I’d like to think that it works the same way with yoga teaching. It’s the ones that go into it too quickly and with overconfidence that aren’t doing a good job and the ones that agonize and apologize and are sure they’re a disaster that don’t realize that they actually don’t have anything to worry about. Let it be that. Let it be that so that I can let my head move on from certainty that I suck and fear that I’m destroying the practices entrusted to me to working on my goal of swearing less while teaching yoga. Not kicking the cussing altogether, you understand, just ratcheting back that shit.

Friday, August 12, 2016


Two important things happened in 1982. Yes, yes Tylenol laced with cyanide killed people. Think smaller and less national newsworthy. Number one: Jim got his first car, an International Scout. And the second: I was born. While he was learning to drive, I was learning to eat. When he was graduating from high school I was graduating to a toddler bed.

I am 34 years old and on Saturday my husband turned 50. He looks great. He feels great. He’s never taken better care of himself. So while a tucked away bit of me was a titch uneasy about the gist of this milestone birthday, it’s actually not a thing.

I know that I’m a significant reason he does the eating right and exercising stuff. When I’m his age he will be today’s social security age. When I’m today’s social security age he will be 80. Because men tend to knock off earlier than women and because he’s got 16 years on me, before we got married I had to sit myself down and come to terms with the idea that if we signed on there'd be a good chance I’d spend the last 20 years of my life alone.

Bummer concept though it is, he’s worth it.

When my divorce was certain it took my dad a hot second to start working on my next spouse. I wasn’t interested. A decade of experience with the first one said they were just a needy and dramatic hassle. Jim—not needy or dramatic—opened my mind.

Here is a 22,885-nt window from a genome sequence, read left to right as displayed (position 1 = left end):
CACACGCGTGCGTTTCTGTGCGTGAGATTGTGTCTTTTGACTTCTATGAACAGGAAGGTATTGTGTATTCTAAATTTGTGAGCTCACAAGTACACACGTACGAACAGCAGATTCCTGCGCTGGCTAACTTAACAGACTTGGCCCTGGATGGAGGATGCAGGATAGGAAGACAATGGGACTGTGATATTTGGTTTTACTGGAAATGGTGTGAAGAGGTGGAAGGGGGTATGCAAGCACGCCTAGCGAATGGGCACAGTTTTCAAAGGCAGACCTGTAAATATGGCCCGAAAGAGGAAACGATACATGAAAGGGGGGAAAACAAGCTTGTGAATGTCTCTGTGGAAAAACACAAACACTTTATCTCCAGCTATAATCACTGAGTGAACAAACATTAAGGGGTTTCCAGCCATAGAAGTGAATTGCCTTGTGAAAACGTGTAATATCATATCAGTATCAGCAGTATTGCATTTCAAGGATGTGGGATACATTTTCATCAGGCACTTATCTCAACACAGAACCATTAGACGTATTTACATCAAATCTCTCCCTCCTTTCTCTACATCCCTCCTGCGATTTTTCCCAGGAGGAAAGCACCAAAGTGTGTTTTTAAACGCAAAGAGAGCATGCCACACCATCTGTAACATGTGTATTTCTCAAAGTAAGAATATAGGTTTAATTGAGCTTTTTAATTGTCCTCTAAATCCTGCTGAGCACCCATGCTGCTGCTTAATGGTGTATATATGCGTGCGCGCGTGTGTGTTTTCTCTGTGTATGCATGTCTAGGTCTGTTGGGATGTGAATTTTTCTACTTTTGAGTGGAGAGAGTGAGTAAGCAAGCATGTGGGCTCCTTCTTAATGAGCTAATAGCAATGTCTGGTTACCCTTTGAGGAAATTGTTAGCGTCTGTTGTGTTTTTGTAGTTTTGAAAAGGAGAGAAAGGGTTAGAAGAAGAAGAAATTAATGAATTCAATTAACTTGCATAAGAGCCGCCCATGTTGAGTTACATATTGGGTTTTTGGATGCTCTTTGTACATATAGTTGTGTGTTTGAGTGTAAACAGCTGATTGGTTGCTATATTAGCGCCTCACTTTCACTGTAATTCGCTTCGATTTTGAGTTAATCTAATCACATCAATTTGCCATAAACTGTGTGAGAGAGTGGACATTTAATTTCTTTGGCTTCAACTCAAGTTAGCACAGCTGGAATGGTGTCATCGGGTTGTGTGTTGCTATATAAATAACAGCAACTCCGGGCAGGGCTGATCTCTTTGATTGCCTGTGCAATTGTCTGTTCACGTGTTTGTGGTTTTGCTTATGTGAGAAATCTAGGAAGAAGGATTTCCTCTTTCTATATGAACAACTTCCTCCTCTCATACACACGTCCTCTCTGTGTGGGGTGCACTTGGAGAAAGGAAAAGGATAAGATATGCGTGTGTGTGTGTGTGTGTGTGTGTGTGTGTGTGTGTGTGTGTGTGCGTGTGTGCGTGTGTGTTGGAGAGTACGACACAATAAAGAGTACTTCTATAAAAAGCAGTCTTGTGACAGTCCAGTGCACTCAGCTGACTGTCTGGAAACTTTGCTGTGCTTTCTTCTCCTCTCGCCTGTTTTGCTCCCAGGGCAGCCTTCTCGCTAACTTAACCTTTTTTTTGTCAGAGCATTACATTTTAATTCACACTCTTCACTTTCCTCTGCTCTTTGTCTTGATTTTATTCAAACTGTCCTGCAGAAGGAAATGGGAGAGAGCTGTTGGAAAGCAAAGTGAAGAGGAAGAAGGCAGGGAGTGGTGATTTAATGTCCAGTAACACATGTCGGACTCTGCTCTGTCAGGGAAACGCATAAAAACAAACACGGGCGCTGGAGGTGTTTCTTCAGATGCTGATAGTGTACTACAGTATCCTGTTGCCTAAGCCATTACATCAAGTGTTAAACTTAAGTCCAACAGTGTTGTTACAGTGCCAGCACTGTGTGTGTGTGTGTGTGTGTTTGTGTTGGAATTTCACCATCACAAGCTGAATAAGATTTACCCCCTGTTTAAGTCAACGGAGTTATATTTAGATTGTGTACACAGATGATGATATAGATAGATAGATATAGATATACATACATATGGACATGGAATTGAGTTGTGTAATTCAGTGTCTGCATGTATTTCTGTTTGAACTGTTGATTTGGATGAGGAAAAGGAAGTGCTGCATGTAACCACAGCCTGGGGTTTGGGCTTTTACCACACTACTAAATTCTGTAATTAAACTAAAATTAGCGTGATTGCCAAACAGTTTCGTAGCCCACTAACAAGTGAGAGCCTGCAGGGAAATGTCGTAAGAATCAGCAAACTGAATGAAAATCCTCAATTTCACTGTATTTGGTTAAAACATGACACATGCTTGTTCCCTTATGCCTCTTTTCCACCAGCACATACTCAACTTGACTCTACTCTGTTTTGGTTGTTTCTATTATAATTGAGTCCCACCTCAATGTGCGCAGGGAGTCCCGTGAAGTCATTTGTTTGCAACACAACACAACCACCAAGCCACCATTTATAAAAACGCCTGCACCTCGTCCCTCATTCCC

Once Jim and I started to spend time together it wasn’t long before I decided to make him mine. Age was the first hurdle. It didn’t stall me even slightly, but I knew that in his ideas about remarriage he was only thinking within his own age group. He needed prodding to look the next decade down.

One night after I’d come over for some reason or another we were sitting in the front room downstairs that’s now decorated with the art I chose and bright colors I like (and Benjamin has told me he prefers to the way the house used to be decorated) we were talking about The Topic. The others. The affair. The lies. The divorce. The thing that sat us in the same room in the first place and was destroying his children.

“The age difference baffles me,” I told him. Bump. “She’s eight years older than he is. It’s the wrong direction. You don’t graduate from a younger woman to an older woman . . . ” He nodded agreement. Set. “But I think it’s totally okay for a man to go for someone much younger.” He looked at me, his face reading the realization of what I’d just suggested. Spike.